‘Hijrah Teaches Us to Sacrifice Everything for the Faith’

December 3, 2012

Jamaat-e-Islami Hind on November 17 organised a talk on ‘Hijrah and the Islamic Calendar’ to mark the beginning of the Islamic year 1434 and to disseminate the significance of Hijrah at the time of the Messenger of Allah (peace and blessings of Allah be to him). Maulana Raziul Islam Nadwi started his captivating speech by putting questions before the listeners. He asked why is it that the Islamic year starts with Hijrah, as there were many more important occasions which came to pass during the time when the Messenger was in Madinah. “Why was not the treaty of Hudaibiya considered significant enough to mark the beginning of the new calendar for the Muslims? The Qur’ān itself says about Hudaibiya that ‘Verily we have given you a clear victory.’ The day of Badr was mentioned as Yaum-ul-Furqan, a very significant day, yet it does not mark the beginning of the new calendar. Why Conquest of Makkah was also left out? Why even the birth of the Messenger of Allah (peace and blessings of Allah be to him) was not taken as the beginning of the Islamic calendar? he asked.
It was Umar (may Allah be pleased with him) who decided that the Islamic year should begin with the Hijrah. There are many profound reason and unmatched wisdom behind accepting the Hijrah to be the starting point. The first point Maulana Nadwi mentioned is that Hijrah was the test of faith of the believers. It was not easy for a person to leave everything that one owns namely one’s home, wealth, comfort etc., and march forth to a place where one has no clue about. The only thing which the companions cared for is to protect their faith and nothing else. They readily accepted all the hardships and remained steadfast at the time of testing. Some of the companions managed to migrate along with their families, whereas there were many who were left with no choice but to migrate leaving behind their wives and children.
Abu Salama was one of the companions who while migrating was confronted by his family and his in-laws. He agreed to leave behind his wife and children and left for Madinah alone. For the whole one year his wife used to come at the spot where they separated and seeing her condition her family finally relented and she joined Abu Salama in Madinah.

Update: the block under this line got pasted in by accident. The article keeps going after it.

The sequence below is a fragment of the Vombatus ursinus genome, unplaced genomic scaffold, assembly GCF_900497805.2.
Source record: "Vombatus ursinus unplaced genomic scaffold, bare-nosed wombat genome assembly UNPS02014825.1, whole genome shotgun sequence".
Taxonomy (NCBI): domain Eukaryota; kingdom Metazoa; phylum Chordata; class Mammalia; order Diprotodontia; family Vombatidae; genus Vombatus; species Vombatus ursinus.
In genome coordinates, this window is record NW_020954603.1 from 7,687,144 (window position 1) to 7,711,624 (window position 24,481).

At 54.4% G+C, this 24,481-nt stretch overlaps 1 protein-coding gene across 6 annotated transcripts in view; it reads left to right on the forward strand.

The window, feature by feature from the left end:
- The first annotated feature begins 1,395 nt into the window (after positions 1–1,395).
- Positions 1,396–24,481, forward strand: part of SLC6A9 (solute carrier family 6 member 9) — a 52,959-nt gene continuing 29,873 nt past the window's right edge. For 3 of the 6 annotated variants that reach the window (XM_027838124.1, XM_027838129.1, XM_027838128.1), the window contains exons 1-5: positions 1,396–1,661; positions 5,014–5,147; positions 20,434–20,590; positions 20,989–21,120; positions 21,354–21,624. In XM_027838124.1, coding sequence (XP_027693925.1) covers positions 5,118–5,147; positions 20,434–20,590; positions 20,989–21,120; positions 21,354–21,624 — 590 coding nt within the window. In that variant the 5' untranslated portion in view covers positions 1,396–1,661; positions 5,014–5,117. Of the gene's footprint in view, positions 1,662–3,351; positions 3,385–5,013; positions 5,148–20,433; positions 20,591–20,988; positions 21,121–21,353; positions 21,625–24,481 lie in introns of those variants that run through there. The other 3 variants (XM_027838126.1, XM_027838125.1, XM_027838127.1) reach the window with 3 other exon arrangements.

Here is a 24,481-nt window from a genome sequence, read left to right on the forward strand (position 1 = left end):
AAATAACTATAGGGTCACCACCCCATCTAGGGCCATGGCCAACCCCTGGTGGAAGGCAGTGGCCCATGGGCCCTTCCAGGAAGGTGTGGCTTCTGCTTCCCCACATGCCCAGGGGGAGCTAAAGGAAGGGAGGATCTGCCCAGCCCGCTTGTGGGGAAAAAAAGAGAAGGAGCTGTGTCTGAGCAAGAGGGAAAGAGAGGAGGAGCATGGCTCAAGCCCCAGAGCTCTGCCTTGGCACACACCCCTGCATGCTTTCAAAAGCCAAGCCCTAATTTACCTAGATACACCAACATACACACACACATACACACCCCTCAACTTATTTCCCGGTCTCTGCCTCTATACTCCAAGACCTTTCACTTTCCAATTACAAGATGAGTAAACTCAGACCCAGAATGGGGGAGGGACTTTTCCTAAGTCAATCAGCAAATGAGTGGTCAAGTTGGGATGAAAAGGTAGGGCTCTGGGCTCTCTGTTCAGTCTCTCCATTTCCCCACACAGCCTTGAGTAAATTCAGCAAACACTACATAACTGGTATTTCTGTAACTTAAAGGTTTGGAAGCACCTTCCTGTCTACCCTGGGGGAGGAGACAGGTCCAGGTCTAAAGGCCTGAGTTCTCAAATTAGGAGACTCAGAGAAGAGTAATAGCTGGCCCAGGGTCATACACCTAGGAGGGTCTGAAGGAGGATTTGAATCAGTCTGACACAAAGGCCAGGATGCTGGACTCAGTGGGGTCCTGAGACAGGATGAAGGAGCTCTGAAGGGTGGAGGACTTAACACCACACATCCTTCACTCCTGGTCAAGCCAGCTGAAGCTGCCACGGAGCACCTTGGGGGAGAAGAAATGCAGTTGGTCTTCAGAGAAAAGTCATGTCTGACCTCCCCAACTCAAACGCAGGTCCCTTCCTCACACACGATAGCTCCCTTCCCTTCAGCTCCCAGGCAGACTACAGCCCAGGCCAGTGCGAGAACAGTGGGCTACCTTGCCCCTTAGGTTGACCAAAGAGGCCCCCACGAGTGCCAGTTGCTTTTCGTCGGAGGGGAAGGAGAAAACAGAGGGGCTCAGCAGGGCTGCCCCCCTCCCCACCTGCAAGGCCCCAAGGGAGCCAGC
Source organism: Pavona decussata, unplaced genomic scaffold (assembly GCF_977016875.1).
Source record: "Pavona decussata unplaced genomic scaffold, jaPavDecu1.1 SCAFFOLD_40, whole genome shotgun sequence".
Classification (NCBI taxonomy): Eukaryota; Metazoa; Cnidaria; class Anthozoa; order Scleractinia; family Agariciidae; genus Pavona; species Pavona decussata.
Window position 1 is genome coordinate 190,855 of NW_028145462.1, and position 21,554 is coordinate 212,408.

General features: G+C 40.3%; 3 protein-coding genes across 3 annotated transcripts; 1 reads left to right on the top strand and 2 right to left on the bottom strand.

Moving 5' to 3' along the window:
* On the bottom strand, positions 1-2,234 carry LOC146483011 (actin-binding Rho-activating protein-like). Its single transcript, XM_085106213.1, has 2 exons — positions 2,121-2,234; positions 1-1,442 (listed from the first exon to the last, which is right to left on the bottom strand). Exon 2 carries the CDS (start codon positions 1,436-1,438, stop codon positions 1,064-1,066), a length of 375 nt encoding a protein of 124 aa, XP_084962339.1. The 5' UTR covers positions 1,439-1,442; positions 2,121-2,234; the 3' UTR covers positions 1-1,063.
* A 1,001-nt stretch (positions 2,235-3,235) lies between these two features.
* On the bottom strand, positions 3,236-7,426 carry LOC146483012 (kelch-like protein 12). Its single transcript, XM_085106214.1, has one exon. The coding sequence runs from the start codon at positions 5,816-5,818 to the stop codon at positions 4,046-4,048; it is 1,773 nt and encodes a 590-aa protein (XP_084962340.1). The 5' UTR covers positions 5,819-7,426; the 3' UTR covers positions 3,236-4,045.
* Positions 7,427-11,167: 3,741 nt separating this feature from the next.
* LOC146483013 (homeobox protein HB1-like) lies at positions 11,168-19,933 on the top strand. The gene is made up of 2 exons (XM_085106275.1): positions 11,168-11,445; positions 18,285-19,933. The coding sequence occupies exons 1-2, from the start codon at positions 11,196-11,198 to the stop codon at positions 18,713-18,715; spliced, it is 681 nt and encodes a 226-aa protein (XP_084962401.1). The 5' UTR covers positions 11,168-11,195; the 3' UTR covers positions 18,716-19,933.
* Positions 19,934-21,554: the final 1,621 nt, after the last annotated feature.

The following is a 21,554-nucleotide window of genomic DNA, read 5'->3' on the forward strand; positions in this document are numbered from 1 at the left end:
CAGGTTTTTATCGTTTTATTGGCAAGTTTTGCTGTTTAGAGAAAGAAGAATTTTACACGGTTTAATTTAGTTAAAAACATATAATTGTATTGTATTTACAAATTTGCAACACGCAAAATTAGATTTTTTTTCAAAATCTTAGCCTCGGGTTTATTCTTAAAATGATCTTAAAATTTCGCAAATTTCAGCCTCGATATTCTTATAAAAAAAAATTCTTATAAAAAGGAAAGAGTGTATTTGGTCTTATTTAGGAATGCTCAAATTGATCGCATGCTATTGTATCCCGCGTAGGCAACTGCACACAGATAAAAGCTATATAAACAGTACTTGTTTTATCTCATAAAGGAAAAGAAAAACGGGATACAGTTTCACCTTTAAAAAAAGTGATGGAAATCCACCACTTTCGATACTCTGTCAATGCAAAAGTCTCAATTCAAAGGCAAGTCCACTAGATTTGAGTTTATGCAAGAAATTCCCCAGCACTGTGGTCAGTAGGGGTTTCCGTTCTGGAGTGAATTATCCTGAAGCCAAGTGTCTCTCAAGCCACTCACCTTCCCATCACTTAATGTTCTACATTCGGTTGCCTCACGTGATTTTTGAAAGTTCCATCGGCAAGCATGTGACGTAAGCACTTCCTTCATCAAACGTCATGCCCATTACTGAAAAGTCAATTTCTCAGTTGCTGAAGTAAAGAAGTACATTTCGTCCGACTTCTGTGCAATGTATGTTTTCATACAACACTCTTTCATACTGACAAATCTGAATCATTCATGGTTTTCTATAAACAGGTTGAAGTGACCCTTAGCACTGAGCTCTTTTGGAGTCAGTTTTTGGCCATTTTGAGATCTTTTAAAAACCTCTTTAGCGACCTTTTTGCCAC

The companions were tested with the trial of wealth as well. Suhaib, who was leaving Makkah for Madinah, was confronted by the fellow Makkans who told him that he could not take the wealth along with him as it is the wealth which he had earned being in Makkah so it should remain in Makkah. Suhaib asked them what if he gave them all the wealth. “Will you then allow me to go?” The Makkans agreed and Suhaib reached Madinah penniless.
The second significance of Hijrah is that it teaches us planning and strategy building along with putting complete trust in Allah, said Maulana Nadwi. There are immense lessons that one can draw from the Hijrah which reinforces the need to plan the moves while putting trust in Allah. If we look at the way the Messenger of Allah (peace and blessings of Allah be to him) migrated from Makkah, it perplexes our minds when we start thinking about the absolute balance the Messenger maintained between extraordinary planning and unflinching support in Allah. He prayed to Allah relentlessly and then at the night of migration made Ali (may Allah be pleased with him) sleep at his place so as to give his attackers a sense that he is sleeping at his place. Then while migrating, he headed southwards and remained there for three consecutive days, though Madinah lies in the north of Makkah. Besides taking the precaution of heading south instead of north, he again chose that path to Medina which was less used and had a difficult terrain. This is how he reached Madinah. Muslims today need to learn from the Seerah of the Messenger as to how he executed the actions because what appears is that today we are unable to strike a balance between the trust in Allah and strategic thinking.
The second pledge of Aqaba also gives us lessons of strategy building. The pledge took place at the time of Hajj and though Makkah was full of people from different tribes and cities, the pledge was a secret one which took place at the dead of night. From among the Muslims there were a few who knew that the meeting for the pledge will take place. The leader of Madinah, Abdullah Ibn Ubayy was also unaware of the pledge and 75 people from Madinah which included two women were among those who pledged allegiance.
Another lesson that one can derive is that there is always a lot of risk when one carries the truth. Giving refuge and protection to the Messenger of Allah was like giving an open invitation to the hostilities of Quraish, however the Ansars remained steadfast. Abdullah Ibn Abbas (may Allah be pleased with him) asked the Ansars before the pledge whether they would be able to protect him. To which the Ansars gave an assuring reply, saying they were warriors and they would protect him until they all would die.
The third lesson is that the carrier of the Daee should remain firm and must have conviction about the call he is calling people towards. The sense of conviction or yaqeen is very important and again we must look at the Seerah. When the Messenger of Allah was in the Cave Thawr and the Quraish came looking for them which made Abu Bakr (may Allah be pleased with him) a little nervous, the Messenger spoke with conviction “Innallaha Ma’ana” (Verily, Allah is with us).
Hence Hijrah remained the most significant event in the history of Islam and offers umpteen numbers of lessons for the Muslims even today. It changed the very nature of the conflict with the Quraish as unlike before, Quraish were then to fight not the individual Muslims, weak and oppressed and with no power to resist, but the Islamic state.

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